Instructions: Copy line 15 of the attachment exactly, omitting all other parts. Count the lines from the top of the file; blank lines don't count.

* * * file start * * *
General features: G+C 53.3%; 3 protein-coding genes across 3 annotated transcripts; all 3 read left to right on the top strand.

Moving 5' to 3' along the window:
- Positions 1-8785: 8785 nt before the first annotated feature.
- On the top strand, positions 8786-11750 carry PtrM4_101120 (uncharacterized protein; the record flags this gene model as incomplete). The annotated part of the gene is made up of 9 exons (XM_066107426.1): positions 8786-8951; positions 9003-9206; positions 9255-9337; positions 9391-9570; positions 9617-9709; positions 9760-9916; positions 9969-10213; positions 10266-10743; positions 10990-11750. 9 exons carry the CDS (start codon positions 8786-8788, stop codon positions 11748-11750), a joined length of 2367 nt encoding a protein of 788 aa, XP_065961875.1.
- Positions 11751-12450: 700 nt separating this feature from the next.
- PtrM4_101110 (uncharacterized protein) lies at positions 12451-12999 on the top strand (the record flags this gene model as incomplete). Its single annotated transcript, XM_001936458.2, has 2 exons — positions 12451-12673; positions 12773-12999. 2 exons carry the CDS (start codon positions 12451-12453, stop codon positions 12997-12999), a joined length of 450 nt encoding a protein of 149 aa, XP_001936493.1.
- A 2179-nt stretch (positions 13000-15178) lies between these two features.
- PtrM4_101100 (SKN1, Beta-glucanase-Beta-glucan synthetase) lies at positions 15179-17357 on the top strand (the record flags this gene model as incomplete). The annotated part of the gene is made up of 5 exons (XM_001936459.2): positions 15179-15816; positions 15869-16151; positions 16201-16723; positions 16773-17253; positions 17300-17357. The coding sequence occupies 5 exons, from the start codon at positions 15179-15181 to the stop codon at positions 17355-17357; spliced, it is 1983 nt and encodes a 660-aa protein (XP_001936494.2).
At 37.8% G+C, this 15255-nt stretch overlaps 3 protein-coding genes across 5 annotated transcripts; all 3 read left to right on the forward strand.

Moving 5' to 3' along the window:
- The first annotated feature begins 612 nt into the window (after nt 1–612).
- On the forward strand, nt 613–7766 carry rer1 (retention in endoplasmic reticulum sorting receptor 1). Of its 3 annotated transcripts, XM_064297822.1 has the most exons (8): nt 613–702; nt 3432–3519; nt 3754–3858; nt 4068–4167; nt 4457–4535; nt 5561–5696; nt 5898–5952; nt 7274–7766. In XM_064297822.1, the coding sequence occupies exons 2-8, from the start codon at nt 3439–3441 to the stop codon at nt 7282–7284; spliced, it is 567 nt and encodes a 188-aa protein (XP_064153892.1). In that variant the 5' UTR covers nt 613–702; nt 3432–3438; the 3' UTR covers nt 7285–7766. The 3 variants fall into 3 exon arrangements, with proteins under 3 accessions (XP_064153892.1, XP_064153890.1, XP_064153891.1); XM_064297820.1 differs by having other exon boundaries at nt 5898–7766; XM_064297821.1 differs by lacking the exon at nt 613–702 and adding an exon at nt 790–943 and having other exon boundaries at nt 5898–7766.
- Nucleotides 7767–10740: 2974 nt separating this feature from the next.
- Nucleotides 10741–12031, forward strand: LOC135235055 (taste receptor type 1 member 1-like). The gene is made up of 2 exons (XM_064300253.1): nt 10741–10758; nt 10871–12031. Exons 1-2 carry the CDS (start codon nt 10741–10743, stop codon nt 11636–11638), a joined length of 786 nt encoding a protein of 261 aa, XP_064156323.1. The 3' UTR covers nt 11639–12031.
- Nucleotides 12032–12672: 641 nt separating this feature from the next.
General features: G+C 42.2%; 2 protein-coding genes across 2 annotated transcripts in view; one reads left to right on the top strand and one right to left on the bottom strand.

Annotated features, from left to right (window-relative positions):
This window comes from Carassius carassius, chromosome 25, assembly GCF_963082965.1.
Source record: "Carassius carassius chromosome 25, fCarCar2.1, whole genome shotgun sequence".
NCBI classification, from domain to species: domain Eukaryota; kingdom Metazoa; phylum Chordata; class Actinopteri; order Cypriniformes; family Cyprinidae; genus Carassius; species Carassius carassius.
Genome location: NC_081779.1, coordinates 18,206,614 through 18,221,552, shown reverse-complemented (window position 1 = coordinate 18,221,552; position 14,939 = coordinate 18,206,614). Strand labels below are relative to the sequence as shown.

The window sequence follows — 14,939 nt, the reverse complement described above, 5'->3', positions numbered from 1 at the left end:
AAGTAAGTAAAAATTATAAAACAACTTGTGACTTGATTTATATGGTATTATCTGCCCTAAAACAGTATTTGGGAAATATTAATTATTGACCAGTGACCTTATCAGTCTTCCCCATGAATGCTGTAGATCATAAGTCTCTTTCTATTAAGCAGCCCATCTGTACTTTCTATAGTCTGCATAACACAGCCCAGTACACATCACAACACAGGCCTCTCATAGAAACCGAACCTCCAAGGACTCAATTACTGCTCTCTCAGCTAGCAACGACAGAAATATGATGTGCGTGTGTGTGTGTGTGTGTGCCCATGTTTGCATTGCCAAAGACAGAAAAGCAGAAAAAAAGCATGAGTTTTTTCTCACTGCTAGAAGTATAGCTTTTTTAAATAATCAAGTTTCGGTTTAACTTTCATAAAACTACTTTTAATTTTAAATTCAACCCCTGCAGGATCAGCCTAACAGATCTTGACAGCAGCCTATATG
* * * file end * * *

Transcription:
- Nucleotides 12032–12672: 641 nt separating this feature from the next.